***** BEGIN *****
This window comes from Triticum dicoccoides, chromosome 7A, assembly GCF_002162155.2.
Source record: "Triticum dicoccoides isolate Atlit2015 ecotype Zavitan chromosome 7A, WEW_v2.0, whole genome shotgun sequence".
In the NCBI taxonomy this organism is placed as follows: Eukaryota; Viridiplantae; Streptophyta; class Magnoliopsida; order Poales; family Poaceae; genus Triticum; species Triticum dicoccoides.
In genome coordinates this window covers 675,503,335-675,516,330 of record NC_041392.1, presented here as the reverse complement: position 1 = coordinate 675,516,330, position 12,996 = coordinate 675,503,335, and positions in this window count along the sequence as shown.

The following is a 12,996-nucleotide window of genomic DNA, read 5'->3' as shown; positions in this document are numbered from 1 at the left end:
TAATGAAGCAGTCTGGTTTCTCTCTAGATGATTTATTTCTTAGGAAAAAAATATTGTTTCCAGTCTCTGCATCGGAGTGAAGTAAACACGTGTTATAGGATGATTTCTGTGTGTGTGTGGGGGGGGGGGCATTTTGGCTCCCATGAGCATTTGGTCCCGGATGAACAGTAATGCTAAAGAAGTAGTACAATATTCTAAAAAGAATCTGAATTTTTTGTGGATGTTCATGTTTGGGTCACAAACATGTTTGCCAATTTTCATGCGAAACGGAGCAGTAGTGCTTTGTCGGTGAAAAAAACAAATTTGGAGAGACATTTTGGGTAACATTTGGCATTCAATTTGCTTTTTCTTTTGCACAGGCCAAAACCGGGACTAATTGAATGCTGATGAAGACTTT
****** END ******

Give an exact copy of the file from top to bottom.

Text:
This window comes from Triticum dicoccoides, chromosome 7A, assembly GCF_002162155.2.
Source record: "Triticum dicoccoides isolate Atlit2015 ecotype Zavitan chromosome 7A, WEW_v2.0, whole genome shotgun sequence".
In the NCBI taxonomy this organism is placed as follows: Eukaryota; Viridiplantae; Streptophyta; class Magnoliopsida; order Poales; family Poaceae; genus Triticum; species Triticum dicoccoides.
In genome coordinates this window covers 675,503,335-675,516,330 of record NC_041392.1, presented here as the reverse complement: position 1 = coordinate 675,516,330, position 12,996 = coordinate 675,503,335, and positions in this window count along the sequence as shown.

The following is a 12,996-nucleotide window of genomic DNA, read 5'->3' as shown; positions in this document are numbered from 1 at the left end:
TAATGAAGCAGTCTGGTTTCTCTCTAGATGATTTATTTCTTAGGAAAAAAATATTGTTTCCAGTCTCTGCATCGGAGTGAAGTAAACACGTGTTATAGGATGATTTCTGTGTGTGTGTGGGGGGGGGGGCATTTTGGCTCCCATGAGCATTTGGTCCCGGATGAACAGTAATGCTAAAGAAGTAGTACAATATTCTAAAAAGAATCTGAATTTTTTGTGGATGTTCATGTTTGGGTCACAAACATGTTTGCCAATTTTCATGCGAAACGGAGCAGTAGTGCTTTGTCGGTGAAAAAAACAAATTTGGAGAGACATTTTGGGTAACATTTGGCATTCAATTTGCTTTTTCTTTTGCACAGGCCAAAACCGGGACTAATTGAATGCTGATGAAGACTTT